I love teaching writing because it is automatically differentiated. I model many of the same things every day during our mini lessons. Some “get it” right away and are able to do what I show them on their own. Others are at different stages. My school board provided us with a writing continuum, which I LOVE, because I can see where my students are and what their next step should be. Take the following example :

If you look at this picture in isolation, you may think that this little sweetie has little to no clue what writing is and she hasn’t followed any of my directions or learned a thing from me. Obviously, what she has written does not make any sense (to you or me). But, you would be wrong! Check out her progress since Day 1:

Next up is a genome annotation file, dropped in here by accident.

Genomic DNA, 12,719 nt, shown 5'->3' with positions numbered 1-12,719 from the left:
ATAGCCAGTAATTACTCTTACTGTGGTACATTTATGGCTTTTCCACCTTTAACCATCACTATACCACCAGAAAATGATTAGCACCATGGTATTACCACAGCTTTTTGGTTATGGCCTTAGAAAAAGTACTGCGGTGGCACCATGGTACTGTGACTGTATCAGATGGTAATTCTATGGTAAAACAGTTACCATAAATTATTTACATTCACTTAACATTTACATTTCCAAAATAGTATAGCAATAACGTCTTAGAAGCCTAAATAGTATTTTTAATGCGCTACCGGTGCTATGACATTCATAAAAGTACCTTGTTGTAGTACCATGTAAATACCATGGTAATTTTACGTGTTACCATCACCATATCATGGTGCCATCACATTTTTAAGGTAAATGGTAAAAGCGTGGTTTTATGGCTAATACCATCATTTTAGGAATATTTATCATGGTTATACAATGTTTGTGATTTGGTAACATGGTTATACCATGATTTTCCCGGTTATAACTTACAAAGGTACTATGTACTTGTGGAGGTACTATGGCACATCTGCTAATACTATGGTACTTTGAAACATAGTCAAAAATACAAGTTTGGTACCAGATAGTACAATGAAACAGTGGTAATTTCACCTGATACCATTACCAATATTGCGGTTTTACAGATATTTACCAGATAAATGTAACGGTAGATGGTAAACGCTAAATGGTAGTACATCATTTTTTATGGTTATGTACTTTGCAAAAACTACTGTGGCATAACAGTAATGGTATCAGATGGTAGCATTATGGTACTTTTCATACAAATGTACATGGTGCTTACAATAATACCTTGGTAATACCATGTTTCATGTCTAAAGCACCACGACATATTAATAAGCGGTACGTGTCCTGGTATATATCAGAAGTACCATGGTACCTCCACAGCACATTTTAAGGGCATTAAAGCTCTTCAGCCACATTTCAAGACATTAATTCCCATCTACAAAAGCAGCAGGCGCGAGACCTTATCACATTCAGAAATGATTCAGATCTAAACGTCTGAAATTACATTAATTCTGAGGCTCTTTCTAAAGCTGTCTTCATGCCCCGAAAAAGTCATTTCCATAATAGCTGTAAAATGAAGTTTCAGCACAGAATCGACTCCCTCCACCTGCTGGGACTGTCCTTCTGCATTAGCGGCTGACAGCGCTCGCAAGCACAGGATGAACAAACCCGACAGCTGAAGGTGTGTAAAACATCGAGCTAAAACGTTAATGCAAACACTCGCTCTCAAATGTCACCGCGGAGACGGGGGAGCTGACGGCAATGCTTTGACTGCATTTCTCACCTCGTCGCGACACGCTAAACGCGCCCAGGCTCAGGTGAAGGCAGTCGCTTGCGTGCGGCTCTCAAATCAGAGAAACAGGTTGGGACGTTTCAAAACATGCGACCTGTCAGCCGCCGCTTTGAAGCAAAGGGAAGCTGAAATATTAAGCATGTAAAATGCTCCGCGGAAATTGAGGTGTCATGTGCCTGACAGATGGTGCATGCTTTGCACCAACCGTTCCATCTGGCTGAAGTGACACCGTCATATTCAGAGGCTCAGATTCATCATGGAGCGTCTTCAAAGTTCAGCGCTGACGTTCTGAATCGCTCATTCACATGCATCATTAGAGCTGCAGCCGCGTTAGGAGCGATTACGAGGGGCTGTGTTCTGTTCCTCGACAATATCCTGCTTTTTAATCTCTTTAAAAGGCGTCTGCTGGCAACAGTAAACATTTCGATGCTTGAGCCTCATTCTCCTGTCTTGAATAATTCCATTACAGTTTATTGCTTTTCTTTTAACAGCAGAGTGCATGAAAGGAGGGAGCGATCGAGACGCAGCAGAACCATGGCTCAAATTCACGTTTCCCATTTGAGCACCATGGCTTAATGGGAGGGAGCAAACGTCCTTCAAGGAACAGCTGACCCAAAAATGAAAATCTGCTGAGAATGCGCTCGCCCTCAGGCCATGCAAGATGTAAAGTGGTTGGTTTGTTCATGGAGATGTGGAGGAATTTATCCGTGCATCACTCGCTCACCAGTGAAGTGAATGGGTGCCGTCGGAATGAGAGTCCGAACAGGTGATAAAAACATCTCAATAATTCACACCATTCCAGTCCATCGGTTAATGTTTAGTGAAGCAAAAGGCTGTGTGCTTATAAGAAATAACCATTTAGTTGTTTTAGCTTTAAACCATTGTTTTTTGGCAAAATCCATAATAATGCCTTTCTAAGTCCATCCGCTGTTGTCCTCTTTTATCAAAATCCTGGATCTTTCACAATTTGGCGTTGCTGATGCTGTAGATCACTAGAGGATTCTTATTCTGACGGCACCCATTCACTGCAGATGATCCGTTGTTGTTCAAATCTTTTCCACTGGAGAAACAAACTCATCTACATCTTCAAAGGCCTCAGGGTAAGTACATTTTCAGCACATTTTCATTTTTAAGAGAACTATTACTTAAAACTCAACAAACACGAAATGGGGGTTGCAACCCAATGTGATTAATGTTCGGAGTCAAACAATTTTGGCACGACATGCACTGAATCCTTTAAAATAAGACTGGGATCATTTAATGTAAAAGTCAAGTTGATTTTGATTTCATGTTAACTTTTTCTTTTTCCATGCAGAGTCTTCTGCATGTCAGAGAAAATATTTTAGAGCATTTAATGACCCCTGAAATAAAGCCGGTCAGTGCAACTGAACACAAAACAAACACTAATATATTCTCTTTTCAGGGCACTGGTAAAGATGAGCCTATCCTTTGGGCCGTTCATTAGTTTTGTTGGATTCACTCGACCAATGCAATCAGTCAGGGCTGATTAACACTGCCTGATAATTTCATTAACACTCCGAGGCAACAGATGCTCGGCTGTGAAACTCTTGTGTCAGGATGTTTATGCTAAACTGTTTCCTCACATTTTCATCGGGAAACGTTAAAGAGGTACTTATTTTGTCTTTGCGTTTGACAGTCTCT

Day 1 – no evidence that she understands that she is to be writing a story. She did in fact tell me that this was a kitty, but it is clear that she has some fine motor work to do (this sweetie will not be 5 until the end of December). In the second picture, we see her start to make more precise drawings, as well as a combination of the letters that she knows, and scribbles that look like they could be letters. The first picture I showed you comes next. She had discovered the word wall and copied some words (if you look closely, you can see papa, voici, as well as a few of her classmates’ names and her name), and added some symbols. When I asked her to tell me her story, the words she had written had nothing to do with it, but she is still showing that she understands that letters and words are writing, which was not at all evident on Day 1. In the last picture, you can see that she has a clear(er) picture drawn, and has attempted to label it. She gets the general idea, even though there is still little to no association between the letters that she wrote and her picture (her mommy). She is displaying a link between the photo and the “words” she wrote. For me, it is a big deal that she is able to tell her story with her voice (and didn’t just scribble and say “I don’t know” when I asked what her story was), and that she is starting to see that stories include both pictures and words. When I start individual writing conferences during our next unit, with her, we will be working on one-word labels with letters that make sense (writing the sounds she hears).